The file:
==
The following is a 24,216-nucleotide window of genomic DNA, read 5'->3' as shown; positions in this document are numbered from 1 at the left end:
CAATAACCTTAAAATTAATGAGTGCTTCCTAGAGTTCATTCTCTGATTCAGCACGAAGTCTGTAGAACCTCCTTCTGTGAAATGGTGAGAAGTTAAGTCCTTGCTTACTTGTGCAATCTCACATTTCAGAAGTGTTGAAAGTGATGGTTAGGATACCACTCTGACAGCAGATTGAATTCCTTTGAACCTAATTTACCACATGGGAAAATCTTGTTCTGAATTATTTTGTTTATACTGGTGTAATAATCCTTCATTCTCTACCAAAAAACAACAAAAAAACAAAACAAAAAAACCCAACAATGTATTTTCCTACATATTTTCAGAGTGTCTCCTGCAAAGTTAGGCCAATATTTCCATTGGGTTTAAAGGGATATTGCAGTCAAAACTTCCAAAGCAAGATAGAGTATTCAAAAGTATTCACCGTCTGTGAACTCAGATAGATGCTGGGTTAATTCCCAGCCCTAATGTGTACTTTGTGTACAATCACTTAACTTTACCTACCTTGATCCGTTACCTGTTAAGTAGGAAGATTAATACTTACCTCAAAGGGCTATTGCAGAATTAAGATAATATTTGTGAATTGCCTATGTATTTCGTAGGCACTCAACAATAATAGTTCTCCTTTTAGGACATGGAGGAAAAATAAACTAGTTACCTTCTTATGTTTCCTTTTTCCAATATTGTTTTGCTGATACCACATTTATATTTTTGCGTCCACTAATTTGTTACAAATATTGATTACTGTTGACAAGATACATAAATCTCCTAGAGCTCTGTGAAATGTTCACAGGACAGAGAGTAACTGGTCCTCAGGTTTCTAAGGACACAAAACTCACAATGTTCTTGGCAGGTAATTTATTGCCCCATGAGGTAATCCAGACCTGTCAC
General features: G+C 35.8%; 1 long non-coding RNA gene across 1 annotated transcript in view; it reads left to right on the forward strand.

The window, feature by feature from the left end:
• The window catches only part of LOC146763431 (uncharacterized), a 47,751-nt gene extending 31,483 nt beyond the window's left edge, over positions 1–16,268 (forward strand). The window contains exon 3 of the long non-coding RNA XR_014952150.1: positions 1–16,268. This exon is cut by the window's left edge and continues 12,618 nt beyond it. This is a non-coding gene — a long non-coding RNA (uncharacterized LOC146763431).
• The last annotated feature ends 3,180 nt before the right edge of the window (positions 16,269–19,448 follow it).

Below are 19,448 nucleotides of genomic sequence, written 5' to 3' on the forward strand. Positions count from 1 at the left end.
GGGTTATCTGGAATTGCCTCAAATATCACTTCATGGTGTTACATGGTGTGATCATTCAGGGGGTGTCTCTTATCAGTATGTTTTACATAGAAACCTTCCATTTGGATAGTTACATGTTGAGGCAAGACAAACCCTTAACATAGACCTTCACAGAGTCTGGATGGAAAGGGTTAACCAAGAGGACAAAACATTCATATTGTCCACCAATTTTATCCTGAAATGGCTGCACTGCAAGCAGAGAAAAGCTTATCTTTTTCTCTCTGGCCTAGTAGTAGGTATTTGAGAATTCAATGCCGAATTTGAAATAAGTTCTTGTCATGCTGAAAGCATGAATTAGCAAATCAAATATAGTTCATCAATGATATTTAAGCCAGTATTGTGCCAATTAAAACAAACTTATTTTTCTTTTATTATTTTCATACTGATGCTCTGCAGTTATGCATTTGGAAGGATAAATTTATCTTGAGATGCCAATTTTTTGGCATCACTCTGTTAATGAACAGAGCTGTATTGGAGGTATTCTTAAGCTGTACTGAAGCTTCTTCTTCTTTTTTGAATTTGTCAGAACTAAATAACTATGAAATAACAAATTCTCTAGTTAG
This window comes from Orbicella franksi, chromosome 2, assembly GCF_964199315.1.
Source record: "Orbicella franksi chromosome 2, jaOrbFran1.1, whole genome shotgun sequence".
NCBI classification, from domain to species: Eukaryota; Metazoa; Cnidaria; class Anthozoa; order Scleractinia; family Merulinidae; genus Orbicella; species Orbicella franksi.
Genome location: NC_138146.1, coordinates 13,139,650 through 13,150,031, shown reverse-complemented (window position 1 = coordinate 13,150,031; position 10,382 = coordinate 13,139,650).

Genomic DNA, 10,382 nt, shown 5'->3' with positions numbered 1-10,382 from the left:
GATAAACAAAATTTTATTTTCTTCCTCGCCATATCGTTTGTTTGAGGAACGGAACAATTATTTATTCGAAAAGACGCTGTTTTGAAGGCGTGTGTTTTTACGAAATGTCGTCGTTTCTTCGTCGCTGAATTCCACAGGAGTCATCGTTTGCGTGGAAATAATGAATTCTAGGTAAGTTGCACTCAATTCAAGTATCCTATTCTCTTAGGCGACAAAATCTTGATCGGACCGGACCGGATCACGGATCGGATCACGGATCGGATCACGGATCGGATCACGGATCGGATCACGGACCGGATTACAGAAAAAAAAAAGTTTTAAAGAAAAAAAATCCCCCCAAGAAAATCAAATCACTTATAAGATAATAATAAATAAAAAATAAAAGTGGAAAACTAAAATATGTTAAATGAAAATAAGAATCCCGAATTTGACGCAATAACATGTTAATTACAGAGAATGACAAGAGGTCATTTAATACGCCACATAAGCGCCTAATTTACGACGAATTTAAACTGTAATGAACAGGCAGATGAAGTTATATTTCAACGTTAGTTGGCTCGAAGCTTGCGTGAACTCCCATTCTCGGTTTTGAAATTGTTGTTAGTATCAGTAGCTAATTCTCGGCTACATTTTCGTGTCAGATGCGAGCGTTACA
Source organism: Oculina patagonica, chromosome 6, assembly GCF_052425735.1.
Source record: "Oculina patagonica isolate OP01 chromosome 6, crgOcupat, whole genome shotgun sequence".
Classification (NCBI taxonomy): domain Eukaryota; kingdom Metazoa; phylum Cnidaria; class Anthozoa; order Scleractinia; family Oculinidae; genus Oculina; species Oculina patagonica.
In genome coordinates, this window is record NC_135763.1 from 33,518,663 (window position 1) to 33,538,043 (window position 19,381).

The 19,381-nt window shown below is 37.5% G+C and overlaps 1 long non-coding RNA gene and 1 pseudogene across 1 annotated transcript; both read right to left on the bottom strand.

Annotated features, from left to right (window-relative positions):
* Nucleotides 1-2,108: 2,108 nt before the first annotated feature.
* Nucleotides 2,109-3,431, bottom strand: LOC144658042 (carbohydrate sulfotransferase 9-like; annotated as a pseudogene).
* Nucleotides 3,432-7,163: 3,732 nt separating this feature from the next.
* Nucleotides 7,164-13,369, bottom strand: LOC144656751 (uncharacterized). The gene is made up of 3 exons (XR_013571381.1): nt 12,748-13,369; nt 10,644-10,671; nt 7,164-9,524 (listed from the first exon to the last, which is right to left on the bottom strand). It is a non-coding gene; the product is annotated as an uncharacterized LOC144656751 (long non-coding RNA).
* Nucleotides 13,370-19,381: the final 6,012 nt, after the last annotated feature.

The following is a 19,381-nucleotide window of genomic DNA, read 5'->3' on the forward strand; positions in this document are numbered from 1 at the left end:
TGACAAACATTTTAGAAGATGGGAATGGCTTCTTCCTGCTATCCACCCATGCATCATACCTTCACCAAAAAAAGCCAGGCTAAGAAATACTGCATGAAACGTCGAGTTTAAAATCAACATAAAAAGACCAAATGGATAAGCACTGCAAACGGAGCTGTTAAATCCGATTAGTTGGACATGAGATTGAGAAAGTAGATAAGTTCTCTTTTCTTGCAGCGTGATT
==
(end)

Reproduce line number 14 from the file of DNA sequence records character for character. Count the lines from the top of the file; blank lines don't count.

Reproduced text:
GATAAACAAAATTTTATTTTCTTCCTCGCCATATCGTTTGTTTGAGGAACGGAACAATTATTTATTCGAAAAGACGCTGTTTTGAAGGCGTGTGTTTTTACGAAATGTCGTCGTTTCTTCGTCGCTGAATTCCACAGGAGTCATCGTTTGCGTGGAAATAATGAATTCTAGGTAAGTTGCACTCAATTCAAGTATCCTATTCTCTTAGGCGACAAAATCTTGATCGGACCGGACCGGATCACGGATCGGATCACGGATCGGATCACGGATCGGATCACGGATCGGATCACGGACCGGATTACAGAAAAAAAAAAGTTTTAAAGAAAAAAAATCCCCCCAAGAAAATCAAATCACTTATAAGATAATAATAAATAAAAAATAAAAGTGGAAAACTAAAATATGTTAAATGAAAATAAGAATCCCGAATTTGACGCAATAACATGTTAATTACAGAGAATGACAAGAGGTCATTTAATACGCCACATAAGCGCCTAATTTACGACGAATTTAAACTGTAATGAACAGGCAGATGAAGTTATATTTCAACGTTAGTTGGCTCGAAGCTTGCGTGAACTCCCATTCTCGGTTTTGAAATTGTTGTTAGTATCAGTAGCTAATTCTCGGCTACATTTTCGTGTCAGATGCGAGCGTTACA